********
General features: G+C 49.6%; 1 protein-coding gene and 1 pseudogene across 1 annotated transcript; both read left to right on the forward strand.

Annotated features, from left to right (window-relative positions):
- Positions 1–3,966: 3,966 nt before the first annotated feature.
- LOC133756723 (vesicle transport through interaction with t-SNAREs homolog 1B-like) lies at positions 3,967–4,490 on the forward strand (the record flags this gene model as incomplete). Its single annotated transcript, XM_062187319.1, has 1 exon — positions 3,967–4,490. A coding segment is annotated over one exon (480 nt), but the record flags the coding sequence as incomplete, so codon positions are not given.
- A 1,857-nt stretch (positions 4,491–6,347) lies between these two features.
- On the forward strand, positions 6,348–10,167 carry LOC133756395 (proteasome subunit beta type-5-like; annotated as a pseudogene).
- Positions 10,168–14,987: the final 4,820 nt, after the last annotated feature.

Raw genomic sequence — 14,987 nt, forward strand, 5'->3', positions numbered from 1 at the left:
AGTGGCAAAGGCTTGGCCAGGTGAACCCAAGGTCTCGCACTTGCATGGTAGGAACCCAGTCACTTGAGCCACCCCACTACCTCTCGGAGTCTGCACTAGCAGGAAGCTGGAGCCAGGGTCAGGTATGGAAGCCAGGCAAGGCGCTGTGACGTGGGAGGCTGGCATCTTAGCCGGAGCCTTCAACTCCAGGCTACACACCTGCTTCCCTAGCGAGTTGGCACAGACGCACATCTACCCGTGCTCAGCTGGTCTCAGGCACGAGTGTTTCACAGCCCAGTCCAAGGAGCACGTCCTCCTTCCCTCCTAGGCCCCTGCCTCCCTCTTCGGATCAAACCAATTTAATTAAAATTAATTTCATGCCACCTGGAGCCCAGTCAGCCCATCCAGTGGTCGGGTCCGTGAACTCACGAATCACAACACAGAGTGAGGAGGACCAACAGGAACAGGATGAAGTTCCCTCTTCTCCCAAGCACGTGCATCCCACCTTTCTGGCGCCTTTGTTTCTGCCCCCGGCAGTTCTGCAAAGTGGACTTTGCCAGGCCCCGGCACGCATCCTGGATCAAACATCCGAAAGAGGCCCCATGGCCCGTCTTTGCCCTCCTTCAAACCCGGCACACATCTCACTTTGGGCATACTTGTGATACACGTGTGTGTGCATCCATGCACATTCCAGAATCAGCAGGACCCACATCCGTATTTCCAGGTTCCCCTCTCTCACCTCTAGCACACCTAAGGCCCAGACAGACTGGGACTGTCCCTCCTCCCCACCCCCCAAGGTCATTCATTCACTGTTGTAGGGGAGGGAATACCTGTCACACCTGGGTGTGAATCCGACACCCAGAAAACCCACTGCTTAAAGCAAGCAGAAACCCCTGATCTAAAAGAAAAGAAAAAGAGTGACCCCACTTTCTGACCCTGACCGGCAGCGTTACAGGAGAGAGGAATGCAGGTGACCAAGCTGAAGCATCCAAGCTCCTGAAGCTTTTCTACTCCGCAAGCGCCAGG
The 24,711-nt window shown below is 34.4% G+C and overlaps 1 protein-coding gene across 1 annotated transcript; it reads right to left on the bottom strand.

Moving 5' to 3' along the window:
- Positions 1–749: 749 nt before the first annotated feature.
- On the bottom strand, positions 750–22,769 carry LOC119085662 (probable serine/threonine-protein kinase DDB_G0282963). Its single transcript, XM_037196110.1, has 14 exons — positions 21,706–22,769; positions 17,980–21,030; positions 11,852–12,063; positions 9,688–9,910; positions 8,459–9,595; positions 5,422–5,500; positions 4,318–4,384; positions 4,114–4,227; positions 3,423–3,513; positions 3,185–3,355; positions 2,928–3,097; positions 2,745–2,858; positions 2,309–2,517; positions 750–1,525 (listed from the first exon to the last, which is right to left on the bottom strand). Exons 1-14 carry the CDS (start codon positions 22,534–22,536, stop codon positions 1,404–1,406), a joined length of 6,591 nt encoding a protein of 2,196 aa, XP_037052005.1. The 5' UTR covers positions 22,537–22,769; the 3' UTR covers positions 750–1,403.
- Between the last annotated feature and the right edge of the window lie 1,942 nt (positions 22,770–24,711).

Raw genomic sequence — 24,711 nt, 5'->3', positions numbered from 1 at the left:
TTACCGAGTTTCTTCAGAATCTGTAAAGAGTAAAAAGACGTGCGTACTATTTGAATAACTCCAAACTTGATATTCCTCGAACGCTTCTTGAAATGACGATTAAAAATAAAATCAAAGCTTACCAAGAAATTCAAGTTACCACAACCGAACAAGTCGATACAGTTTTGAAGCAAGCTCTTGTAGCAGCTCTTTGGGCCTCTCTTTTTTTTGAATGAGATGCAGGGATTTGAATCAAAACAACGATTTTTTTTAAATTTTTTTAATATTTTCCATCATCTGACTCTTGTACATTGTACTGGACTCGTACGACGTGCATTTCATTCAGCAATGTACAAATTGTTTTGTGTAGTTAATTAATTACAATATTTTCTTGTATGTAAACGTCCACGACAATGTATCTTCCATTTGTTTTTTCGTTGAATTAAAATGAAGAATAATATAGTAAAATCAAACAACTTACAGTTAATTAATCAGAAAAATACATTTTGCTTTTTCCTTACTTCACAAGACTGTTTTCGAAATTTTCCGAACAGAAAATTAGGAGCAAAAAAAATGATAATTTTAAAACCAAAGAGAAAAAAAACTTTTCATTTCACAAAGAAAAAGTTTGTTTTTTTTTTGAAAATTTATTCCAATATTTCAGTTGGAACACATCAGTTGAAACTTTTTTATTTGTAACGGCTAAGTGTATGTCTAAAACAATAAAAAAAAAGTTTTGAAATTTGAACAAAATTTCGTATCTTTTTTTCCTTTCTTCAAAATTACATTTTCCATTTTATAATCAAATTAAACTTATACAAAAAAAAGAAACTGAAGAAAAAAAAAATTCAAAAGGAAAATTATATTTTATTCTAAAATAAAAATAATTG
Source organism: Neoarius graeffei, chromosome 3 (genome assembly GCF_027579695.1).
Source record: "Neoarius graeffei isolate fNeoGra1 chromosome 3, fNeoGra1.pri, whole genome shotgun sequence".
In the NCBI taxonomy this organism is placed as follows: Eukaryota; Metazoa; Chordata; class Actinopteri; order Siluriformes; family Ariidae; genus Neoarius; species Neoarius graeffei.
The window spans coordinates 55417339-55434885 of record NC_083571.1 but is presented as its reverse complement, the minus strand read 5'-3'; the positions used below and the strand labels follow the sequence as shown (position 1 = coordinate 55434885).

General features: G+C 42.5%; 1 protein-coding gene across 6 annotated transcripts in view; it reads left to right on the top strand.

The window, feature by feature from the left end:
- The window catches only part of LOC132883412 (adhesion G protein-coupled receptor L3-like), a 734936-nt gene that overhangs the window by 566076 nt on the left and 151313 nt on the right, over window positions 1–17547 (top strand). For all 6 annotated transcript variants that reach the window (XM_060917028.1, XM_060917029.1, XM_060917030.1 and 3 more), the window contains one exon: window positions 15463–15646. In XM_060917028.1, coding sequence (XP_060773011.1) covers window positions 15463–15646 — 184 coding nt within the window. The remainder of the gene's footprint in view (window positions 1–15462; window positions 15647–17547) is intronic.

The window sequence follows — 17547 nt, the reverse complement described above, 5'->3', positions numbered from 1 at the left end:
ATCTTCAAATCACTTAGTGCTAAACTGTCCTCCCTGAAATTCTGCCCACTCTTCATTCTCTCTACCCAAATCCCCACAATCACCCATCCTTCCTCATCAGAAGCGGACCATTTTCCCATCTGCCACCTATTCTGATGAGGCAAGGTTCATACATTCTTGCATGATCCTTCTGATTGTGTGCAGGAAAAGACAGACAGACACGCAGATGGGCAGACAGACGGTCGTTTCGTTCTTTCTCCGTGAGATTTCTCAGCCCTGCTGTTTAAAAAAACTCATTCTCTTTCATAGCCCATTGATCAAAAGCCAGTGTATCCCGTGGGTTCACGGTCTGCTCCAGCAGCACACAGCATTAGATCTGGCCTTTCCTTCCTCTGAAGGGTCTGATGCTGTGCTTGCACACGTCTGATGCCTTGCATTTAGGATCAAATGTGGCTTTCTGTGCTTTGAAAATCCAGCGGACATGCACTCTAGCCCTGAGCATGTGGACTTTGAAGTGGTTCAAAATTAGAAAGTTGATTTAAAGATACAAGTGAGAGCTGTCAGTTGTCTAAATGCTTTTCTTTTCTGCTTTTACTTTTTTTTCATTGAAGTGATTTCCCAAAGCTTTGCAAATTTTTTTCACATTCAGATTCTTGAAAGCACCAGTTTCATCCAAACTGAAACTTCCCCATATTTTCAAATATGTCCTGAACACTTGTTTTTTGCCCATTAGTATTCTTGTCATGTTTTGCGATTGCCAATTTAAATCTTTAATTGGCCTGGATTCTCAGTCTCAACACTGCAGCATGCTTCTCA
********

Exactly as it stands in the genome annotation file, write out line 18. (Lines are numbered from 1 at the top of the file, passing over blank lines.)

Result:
Source record: "Neoarius graeffei isolate fNeoGra1 chromosome 3, fNeoGra1.pri, whole genome shotgun sequence".